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Re: CSS - font-size

From: <joeclark@joeclark.org>
Date: Tue, 03 Apr 2001 03:38:14 +0200
Message-Id: <200104030138.f331cEV04466@zidane.inria.fr>
To: w3c-wai-ig@w3.org

>pixels are not relative in the sense of being relative to the other 
>types of font. They are relative in the sense that they are not the 
>same size on different machines. So they aren't very helpful for a 
>given user, since it is hard to change the size of a pixel.

That is irrelevant.

It is, however, pretty easy to change the size of type used on a Web 
page in compliant browsers.

And anyway, the Zeldman and others have documented that the only size 
settings that work in the real world are none at all or pixels.


>I think the best technique is to use percentages, or em units. The 
>problem with smaller and larger is that some browsers define them as 
>a LOT smaller - to the point of being hard to read - typical use 
>cases don't go that far. But there is no intrinsic reason not to mix 
>those with percentages / ems.

Except that you will always force a fraction of the user's preferred 
size. 0.8 em is 80% of the type size. 80% is the same as 0.8 ex, or 
80% of the user's lineheight, which is almost always assigned by the 
browser (and will cause illegibility in Netscape 4 if you set it 

So if I specify 17pt type as my default, and you decide that 0.8 em 
is what I really meant after all, I get 17*80% or 14pt type. Did I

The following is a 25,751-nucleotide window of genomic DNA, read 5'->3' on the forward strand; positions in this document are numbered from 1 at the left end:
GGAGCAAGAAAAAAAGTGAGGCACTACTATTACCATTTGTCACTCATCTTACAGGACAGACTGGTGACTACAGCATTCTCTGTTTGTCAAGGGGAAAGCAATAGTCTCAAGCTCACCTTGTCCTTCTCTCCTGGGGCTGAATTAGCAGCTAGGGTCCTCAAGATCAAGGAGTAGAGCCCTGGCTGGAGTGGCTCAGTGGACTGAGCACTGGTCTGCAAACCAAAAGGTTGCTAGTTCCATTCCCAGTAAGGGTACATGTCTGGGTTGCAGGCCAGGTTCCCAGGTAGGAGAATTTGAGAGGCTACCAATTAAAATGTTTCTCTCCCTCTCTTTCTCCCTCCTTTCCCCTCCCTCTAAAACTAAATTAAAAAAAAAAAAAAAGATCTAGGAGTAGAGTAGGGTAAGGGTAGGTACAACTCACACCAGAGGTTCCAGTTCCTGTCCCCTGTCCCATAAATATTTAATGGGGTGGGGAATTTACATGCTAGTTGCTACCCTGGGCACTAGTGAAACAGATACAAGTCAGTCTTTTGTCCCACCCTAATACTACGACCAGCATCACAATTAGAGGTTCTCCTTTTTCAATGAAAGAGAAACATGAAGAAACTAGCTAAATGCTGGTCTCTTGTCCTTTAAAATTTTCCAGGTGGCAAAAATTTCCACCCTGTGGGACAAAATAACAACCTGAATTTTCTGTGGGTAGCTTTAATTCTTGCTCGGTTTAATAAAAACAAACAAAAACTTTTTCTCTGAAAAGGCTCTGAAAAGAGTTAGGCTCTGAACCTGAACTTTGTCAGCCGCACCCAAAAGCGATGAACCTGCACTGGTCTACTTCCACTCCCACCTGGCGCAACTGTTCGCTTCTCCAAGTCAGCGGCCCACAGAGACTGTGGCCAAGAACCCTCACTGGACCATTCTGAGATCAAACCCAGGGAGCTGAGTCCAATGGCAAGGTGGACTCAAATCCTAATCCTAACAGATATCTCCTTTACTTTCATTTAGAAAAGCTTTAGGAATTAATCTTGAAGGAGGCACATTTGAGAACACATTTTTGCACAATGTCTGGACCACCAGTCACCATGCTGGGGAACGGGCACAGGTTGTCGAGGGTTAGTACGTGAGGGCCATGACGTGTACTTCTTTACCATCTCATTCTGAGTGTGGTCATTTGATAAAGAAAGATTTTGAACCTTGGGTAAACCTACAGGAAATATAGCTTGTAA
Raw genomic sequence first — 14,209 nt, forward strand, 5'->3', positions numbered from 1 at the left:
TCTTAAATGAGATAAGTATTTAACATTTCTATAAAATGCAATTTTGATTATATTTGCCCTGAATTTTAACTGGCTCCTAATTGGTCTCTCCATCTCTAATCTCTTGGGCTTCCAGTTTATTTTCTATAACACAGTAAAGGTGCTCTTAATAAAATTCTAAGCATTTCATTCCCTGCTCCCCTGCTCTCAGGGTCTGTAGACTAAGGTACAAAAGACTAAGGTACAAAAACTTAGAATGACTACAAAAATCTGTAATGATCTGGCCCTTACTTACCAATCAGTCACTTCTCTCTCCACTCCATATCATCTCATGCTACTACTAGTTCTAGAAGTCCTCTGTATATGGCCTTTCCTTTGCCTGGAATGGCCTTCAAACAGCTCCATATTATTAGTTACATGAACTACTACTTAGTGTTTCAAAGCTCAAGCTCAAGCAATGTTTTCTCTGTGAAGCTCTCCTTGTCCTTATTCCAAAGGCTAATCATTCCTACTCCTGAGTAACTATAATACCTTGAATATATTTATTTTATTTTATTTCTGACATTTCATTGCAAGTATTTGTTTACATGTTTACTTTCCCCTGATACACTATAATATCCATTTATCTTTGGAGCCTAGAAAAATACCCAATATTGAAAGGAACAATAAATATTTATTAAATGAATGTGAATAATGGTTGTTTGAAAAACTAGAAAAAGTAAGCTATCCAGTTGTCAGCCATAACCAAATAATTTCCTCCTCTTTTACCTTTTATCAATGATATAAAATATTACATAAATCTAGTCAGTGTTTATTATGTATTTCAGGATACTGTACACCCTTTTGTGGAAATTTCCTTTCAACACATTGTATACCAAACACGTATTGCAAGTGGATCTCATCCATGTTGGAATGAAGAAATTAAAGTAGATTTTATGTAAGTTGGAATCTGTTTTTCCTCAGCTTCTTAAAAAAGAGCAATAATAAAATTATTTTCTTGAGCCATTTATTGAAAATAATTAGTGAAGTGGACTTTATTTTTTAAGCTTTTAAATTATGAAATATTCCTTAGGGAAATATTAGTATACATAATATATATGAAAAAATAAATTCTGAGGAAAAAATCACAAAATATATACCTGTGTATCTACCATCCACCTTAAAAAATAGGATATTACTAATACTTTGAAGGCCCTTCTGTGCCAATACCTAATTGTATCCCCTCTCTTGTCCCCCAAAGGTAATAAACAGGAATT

ask for that, exactly?

And if I try to fix what you did by resetting my default to 20 px, I 
still only get 16! I don't recall anyone giving you that kind of 
power-- to flat-tax my font sizes, knocking off 20% no matter what I 

And what about old browsers that misinterpret what those settings are 
a percentage *of*?

Now, obviously, if you set the type size at 13px, that isn't what I 
wanted, either. But it is an absolute measure and will produce 
reliable results on a majority of machines. If you argue that 13px on 
a high-resolution screen is very small, well, so will everything else 
be, except maybe on Mac OS X. And we're talking about low-vision 
users; their screen resolution is effectively enlarged anyway. Even 
for nondisabled users who prefer a bigger font size, what are the 
odds that they're using a high-resolution monitor *and* an old 
browser that doesn't let them resize type?

Besides, Charles has conceded that <smaller> and <larger> and the 
other five defined sizes don't work in the real world. Why recommend 
something else that doesn't?

The issue of font sizes is crap all around, and nothing works 
reliably on all browsers and platforms, or even on popular browsers 
and platforms. What works least unreliably are pixels or nothing at 
all. At some point, we have to expect cooperation from low-vision 
people to upgrade to browsers that permit font resizing no matter how 
fonts are specified in the stylesheet. IE 5 on Macintosh; Opera; most 
later Explorers on Windows (with limitations); and iCab (which 
ignores stylesheets altogether) are already there. Apparently so is 
IE 6 on Windows, and Mozilla and Netscape 6 on everything save for 
Macintosh, where a conflict with Adobe Type Reunion or something has 
to be worked out.

- -- 
         Joe Clark | joeclark@joeclark.org
         Author, _Building Accessible Websites_
         (New Riders Publishing, October 2001)
         <http://joeclark.org/book/> | <http://joeclark.org/access/> 
Received on Monday, 2 April 2001 21:38:16 UTC

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